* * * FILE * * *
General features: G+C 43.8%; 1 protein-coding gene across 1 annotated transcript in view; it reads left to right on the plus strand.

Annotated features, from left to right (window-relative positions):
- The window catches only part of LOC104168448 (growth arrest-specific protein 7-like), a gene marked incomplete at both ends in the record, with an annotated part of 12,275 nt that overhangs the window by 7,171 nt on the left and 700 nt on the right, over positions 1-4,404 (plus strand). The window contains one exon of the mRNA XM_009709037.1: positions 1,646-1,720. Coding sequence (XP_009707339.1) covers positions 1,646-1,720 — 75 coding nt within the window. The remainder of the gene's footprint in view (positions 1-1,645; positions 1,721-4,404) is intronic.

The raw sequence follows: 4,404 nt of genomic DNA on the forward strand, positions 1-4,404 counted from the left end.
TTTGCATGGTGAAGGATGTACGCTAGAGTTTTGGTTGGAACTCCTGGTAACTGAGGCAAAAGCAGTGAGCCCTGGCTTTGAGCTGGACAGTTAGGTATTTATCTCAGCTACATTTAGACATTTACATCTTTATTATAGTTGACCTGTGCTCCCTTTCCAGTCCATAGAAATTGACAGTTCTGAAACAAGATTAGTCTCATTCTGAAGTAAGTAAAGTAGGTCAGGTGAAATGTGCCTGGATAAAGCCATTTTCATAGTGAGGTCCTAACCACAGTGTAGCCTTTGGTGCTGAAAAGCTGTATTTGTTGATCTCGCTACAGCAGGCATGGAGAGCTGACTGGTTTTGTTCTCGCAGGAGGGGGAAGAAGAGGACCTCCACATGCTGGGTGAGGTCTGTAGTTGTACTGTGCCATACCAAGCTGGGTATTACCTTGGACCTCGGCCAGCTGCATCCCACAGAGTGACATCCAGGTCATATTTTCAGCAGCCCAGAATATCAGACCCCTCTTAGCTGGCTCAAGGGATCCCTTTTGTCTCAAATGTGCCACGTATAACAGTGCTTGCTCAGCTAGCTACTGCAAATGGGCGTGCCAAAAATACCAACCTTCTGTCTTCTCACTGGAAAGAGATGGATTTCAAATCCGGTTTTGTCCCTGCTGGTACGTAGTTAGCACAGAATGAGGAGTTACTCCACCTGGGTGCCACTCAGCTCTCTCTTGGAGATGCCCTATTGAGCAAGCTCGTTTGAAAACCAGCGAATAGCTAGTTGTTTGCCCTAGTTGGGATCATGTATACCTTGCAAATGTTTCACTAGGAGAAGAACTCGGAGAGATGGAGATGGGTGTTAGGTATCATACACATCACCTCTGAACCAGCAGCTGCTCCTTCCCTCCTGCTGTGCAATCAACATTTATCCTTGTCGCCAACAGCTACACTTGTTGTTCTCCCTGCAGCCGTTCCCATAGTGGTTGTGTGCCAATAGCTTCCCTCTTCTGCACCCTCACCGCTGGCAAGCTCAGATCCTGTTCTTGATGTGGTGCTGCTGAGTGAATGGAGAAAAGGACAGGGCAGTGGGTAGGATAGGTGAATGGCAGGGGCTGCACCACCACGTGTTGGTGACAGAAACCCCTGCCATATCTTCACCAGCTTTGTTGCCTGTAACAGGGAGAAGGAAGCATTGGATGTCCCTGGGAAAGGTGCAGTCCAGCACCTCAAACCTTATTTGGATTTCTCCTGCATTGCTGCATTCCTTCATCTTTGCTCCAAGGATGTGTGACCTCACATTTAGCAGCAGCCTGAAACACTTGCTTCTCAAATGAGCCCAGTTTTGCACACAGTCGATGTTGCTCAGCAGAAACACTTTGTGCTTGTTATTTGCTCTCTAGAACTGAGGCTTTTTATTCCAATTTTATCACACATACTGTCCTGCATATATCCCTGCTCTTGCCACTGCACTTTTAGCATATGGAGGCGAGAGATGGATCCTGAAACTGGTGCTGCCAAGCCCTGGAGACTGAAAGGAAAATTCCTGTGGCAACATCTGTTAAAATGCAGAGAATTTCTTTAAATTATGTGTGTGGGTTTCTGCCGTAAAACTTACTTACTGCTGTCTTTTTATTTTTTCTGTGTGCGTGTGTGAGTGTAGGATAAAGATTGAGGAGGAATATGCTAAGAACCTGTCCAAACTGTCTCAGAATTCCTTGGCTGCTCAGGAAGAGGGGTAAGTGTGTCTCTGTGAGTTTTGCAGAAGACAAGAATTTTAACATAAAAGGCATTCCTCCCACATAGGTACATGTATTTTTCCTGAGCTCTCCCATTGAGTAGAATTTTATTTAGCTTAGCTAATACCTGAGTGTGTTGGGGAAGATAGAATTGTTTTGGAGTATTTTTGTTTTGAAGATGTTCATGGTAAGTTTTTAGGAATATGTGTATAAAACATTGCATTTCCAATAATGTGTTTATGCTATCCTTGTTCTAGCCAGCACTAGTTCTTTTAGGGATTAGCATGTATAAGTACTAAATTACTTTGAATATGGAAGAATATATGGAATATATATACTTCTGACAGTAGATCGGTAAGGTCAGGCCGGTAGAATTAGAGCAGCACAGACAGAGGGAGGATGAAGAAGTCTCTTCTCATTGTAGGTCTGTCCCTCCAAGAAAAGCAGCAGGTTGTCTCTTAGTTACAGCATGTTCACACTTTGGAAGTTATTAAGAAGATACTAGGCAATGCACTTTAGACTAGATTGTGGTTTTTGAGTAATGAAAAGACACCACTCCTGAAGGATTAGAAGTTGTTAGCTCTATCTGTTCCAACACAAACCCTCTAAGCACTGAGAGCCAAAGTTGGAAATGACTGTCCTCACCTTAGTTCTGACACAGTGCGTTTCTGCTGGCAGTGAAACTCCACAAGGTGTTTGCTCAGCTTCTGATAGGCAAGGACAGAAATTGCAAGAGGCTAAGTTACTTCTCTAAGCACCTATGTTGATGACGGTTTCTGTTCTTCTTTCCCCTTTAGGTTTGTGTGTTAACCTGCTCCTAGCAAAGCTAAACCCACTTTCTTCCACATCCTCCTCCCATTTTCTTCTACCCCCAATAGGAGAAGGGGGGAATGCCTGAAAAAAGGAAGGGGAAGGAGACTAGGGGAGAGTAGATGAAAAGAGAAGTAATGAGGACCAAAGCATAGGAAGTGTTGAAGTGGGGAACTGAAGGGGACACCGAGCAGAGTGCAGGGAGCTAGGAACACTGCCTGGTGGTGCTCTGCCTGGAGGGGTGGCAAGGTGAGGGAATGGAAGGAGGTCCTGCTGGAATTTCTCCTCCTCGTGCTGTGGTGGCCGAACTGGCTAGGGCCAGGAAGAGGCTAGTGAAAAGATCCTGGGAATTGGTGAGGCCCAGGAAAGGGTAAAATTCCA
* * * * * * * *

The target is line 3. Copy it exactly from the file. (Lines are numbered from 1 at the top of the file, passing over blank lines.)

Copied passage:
- The window catches only part of LOC104168448 (growth arrest-specific protein 7-like), a gene marked incomplete at both ends in the record, with an annotated part of 12,275 nt that overhangs the window by 7,171 nt on the left and 700 nt on the right, over positions 1-4,404 (plus strand). The window contains one exon of the mRNA XM_009709037.1: positions 1,646-1,720. Coding sequence (XP_009707339.1) covers positions 1,646-1,720 — 75 coding nt within the window. The remainder of the gene's footprint in view (positions 1-1,645; positions 1,721-4,404) is intronic.